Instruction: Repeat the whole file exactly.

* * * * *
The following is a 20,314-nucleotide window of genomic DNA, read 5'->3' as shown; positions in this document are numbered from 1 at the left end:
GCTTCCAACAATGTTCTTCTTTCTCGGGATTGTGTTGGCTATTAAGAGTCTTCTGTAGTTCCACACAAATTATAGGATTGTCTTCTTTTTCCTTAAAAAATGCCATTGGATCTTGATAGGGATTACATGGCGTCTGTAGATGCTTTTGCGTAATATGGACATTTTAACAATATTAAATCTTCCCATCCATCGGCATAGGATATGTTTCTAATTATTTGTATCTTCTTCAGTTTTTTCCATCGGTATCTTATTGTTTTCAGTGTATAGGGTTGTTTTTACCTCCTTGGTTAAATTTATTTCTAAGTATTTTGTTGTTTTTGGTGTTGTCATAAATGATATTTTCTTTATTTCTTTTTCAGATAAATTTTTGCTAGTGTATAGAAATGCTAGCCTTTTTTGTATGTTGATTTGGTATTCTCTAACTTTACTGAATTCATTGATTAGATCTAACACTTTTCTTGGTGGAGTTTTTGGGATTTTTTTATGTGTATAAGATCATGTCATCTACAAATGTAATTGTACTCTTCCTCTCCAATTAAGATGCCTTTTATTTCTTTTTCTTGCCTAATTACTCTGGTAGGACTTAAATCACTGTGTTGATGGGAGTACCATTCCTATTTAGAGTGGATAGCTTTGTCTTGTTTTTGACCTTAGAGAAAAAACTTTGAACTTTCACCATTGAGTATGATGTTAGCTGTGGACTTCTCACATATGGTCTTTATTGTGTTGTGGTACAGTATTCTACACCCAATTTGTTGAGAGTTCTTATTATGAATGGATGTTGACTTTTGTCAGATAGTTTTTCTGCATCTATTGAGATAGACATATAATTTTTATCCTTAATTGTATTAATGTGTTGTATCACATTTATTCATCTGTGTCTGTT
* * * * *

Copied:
The following is a 20,314-nucleotide window of genomic DNA, read 5'->3' as shown; positions in this document are numbered from 1 at the left end:
GCTTCCAACAATGTTCTTCTTTCTCGGGATTGTGTTGGCTATTAAGAGTCTTCTGTAGTTCCACACAAATTATAGGATTGTCTTCTTTTTCCTTAAAAAATGCCATTGGATCTTGATAGGGATTACATGGCGTCTGTAGATGCTTTTGCGTAATATGGACATTTTAACAATATTAAATCTTCCCATCCATCGGCATAGGATATGTTTCTAATTATTTGTATCTTCTTCAGTTTTTTCCATCGGTATCTTATTGTTTTCAGTGTATAGGGTTGTTTTTACCTCCTTGGTTAAATTTATTTCTAAGTATTTTGTTGTTTTTGGTGTTGTCATAAATGATATTTTCTTTATTTCTTTTTCAGATAAATTTTTGCTAGTGTATAGAAATGCTAGCCTTTTTTGTATGTTGATTTGGTATTCTCTAACTTTACTGAATTCATTGATTAGATCTAACACTTTTCTTGGTGGAGTTTTTGGGATTTTTTTATGTGTATAAGATCATGTCATCTACAAATGTAATTGTACTCTTCCTCTCCAATTAAGATGCCTTTTATTTCTTTTTCTTGCCTAATTACTCTGGTAGGACTTAAATCACTGTGTTGATGGGAGTACCATTCCTATTTAGAGTGGATAGCTTTGTCTTGTTTTTGACCTTAGAGAAAAAACTTTGAACTTTCACCATTGAGTATGATGTTAGCTGTGGACTTCTCACATATGGTCTTTATTGTGTTGTGGTACAGTATTCTACACCCAATTTGTTGAGAGTTCTTATTATGAATGGATGTTGACTTTTGTCAGATAGTTTTTCTGCATCTATTGAGATAGACATATAATTTTTATCCTTAATTGTATTAATGTGTTGTATCACATTTATTCATCTGTGTCTGTT